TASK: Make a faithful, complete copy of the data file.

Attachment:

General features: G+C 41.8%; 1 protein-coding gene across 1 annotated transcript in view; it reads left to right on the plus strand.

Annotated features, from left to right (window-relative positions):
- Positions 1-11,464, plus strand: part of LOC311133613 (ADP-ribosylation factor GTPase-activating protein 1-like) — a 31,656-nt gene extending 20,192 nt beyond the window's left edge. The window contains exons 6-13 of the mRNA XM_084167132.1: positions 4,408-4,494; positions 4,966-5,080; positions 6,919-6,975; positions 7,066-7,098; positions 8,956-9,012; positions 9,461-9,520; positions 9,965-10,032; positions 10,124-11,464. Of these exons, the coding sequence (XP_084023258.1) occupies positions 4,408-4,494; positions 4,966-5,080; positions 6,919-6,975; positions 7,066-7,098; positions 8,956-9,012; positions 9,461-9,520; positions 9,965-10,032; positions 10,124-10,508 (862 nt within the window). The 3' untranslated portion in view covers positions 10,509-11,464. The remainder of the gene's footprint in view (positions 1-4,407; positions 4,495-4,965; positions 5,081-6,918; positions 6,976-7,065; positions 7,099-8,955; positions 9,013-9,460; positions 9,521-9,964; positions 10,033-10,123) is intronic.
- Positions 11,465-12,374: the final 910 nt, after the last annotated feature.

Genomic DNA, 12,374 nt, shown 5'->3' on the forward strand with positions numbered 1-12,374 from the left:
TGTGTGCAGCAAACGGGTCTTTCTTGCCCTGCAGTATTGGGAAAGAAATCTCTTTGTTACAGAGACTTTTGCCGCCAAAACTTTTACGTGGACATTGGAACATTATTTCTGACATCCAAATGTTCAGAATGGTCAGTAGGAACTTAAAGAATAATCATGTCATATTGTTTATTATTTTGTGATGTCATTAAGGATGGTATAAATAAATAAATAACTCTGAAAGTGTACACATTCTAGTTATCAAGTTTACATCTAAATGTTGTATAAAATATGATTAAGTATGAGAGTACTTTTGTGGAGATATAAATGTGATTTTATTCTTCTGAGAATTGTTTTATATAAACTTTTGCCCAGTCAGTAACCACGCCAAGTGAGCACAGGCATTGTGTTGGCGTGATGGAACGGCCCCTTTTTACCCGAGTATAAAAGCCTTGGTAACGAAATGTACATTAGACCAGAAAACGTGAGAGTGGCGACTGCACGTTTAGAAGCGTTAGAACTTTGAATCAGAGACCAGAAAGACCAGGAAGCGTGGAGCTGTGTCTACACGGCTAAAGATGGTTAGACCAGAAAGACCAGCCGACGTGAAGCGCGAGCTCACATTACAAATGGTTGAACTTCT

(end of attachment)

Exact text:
General features: G+C 41.8%; 1 protein-coding gene across 1 annotated transcript in view; it reads left to right on the plus strand.

Annotated features, from left to right (window-relative positions):
- Positions 1-11,464, plus strand: part of LOC311133613 (ADP-ribosylation factor GTPase-activating protein 1-like) — a 31,656-nt gene extending 20,192 nt beyond the window's left edge. The window contains exons 6-13 of the mRNA XM_084167132.1: positions 4,408-4,494; positions 4,966-5,080; positions 6,919-6,975; positions 7,066-7,098; positions 8,956-9,012; positions 9,461-9,520; positions 9,965-10,032; positions 10,124-11,464. Of these exons, the coding sequence (XP_084023258.1) occupies positions 4,408-4,494; positions 4,966-5,080; positions 6,919-6,975; positions 7,066-7,098; positions 8,956-9,012; positions 9,461-9,520; positions 9,965-10,032; positions 10,124-10,508 (862 nt within the window). The 3' untranslated portion in view covers positions 10,509-11,464. The remainder of the gene's footprint in view (positions 1-4,407; positions 4,495-4,965; positions 5,081-6,918; positions 6,976-7,065; positions 7,099-8,955; positions 9,013-9,460; positions 9,521-9,964; positions 10,033-10,123) is intronic.
- Positions 11,465-12,374: the final 910 nt, after the last annotated feature.

Genomic DNA, 12,374 nt, shown 5'->3' on the forward strand with positions numbered 1-12,374 from the left:
TGTGTGCAGCAAACGGGTCTTTCTTGCCCTGCAGTATTGGGAAAGAAATCTCTTTGTTACAGAGACTTTTGCCGCCAAAACTTTTACGTGGACATTGGAACATTATTTCTGACATCCAAATGTTCAGAATGGTCAGTAGGAACTTAAAGAATAATCATGTCATATTGTTTATTATTTTGTGATGTCATTAAGGATGGTATAAATAAATAAATAACTCTGAAAGTGTACACATTCTAGTTATCAAGTTTACATCTAAATGTTGTATAAAATATGATTAAGTATGAGAGTACTTTTGTGGAGATATAAATGTGATTTTATTCTTCTGAGAATTGTTTTATATAAACTTTTGCCCAGTCAGTAACCACGCCAAGTGAGCACAGGCATTGTGTTGGCGTGATGGAACGGCCCCTTTTTACCCGAGTATAAAAGCCTTGGTAACGAAATGTACATTAGACCAGAAAACGTGAGAGTGGCGACTGCACGTTTAGAAGCGTTAGAACTTTGAATCAGAGACCAGAAAGACCAGGAAGCGTGGAGCTGTGTCTACACGGCTAAAGATGGTTAGACCAGAAAGACCAGCCGACGTGAAGCGCGAGCTCACATTACAAATGGTTGAACTTCT